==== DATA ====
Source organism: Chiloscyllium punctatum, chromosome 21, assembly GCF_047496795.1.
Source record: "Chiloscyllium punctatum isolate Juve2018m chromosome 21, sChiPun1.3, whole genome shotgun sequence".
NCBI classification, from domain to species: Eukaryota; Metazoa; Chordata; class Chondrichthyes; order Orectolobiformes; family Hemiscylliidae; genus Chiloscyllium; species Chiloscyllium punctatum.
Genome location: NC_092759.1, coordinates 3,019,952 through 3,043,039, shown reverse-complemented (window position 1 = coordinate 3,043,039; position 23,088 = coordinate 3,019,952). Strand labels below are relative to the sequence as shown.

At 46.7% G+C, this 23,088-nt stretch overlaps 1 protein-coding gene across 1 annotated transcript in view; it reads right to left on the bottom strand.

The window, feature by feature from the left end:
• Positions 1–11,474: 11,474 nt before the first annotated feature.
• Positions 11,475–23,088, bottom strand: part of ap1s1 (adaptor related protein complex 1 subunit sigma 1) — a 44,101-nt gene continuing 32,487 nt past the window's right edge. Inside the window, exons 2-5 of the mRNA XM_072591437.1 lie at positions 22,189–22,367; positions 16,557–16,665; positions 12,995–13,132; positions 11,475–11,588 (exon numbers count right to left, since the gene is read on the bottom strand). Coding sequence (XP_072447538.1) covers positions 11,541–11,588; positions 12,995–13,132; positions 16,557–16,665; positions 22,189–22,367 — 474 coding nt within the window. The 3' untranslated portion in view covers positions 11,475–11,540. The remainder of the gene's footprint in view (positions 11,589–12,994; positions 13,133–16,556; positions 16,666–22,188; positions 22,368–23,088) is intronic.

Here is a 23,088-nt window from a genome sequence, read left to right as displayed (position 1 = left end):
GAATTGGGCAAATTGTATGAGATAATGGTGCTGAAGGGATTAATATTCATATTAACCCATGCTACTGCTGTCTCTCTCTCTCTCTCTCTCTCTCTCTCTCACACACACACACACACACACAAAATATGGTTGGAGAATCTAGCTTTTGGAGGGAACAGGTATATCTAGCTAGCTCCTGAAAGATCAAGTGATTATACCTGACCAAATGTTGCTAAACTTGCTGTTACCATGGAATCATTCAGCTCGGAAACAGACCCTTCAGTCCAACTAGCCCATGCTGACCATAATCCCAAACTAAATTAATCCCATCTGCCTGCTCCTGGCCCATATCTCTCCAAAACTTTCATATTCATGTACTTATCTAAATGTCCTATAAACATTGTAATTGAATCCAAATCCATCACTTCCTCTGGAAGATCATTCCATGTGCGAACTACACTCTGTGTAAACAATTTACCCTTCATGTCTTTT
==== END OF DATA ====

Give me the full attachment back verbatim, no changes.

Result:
Source organism: Chiloscyllium punctatum, chromosome 21, assembly GCF_047496795.1.
Source record: "Chiloscyllium punctatum isolate Juve2018m chromosome 21, sChiPun1.3, whole genome shotgun sequence".
NCBI classification, from domain to species: Eukaryota; Metazoa; Chordata; class Chondrichthyes; order Orectolobiformes; family Hemiscylliidae; genus Chiloscyllium; species Chiloscyllium punctatum.
Genome location: NC_092759.1, coordinates 3,019,952 through 3,043,039, shown reverse-complemented (window position 1 = coordinate 3,043,039; position 23,088 = coordinate 3,019,952). Strand labels below are relative to the sequence as shown.

At 46.7% G+C, this 23,088-nt stretch overlaps 1 protein-coding gene across 1 annotated transcript in view; it reads right to left on the bottom strand.

The window, feature by feature from the left end:
• Positions 1–11,474: 11,474 nt before the first annotated feature.
• Positions 11,475–23,088, bottom strand: part of ap1s1 (adaptor related protein complex 1 subunit sigma 1) — a 44,101-nt gene continuing 32,487 nt past the window's right edge. Inside the window, exons 2-5 of the mRNA XM_072591437.1 lie at positions 22,189–22,367; positions 16,557–16,665; positions 12,995–13,132; positions 11,475–11,588 (exon numbers count right to left, since the gene is read on the bottom strand). Coding sequence (XP_072447538.1) covers positions 11,541–11,588; positions 12,995–13,132; positions 16,557–16,665; positions 22,189–22,367 — 474 coding nt within the window. The 3' untranslated portion in view covers positions 11,475–11,540. The remainder of the gene's footprint in view (positions 11,589–12,994; positions 13,133–16,556; positions 16,666–22,188; positions 22,368–23,088) is intronic.

Here is a 23,088-nt window from a genome sequence, read left to right as displayed (position 1 = left end):
GAATTGGGCAAATTGTATGAGATAATGGTGCTGAAGGGATTAATATTCATATTAACCCATGCTACTGCTGTCTCTCTCTCTCTCTCTCTCTCTCTCTCTCACACACACACACACACACACAAAATATGGTTGGAGAATCTAGCTTTTGGAGGGAACAGGTATATCTAGCTAGCTCCTGAAAGATCAAGTGATTATACCTGACCAAATGTTGCTAAACTTGCTGTTACCATGGAATCATTCAGCTCGGAAACAGACCCTTCAGTCCAACTAGCCCATGCTGACCATAATCCCAAACTAAATTAATCCCATCTGCCTGCTCCTGGCCCATATCTCTCCAAAACTTTCATATTCATGTACTTATCTAAATGTCCTATAAACATTGTAATTGAATCCAAATCCATCACTTCCTCTGGAAGATCATTCCATGTGCGAACTACACTCTGTGTAAACAATTTACCCTTCATGTCTTTT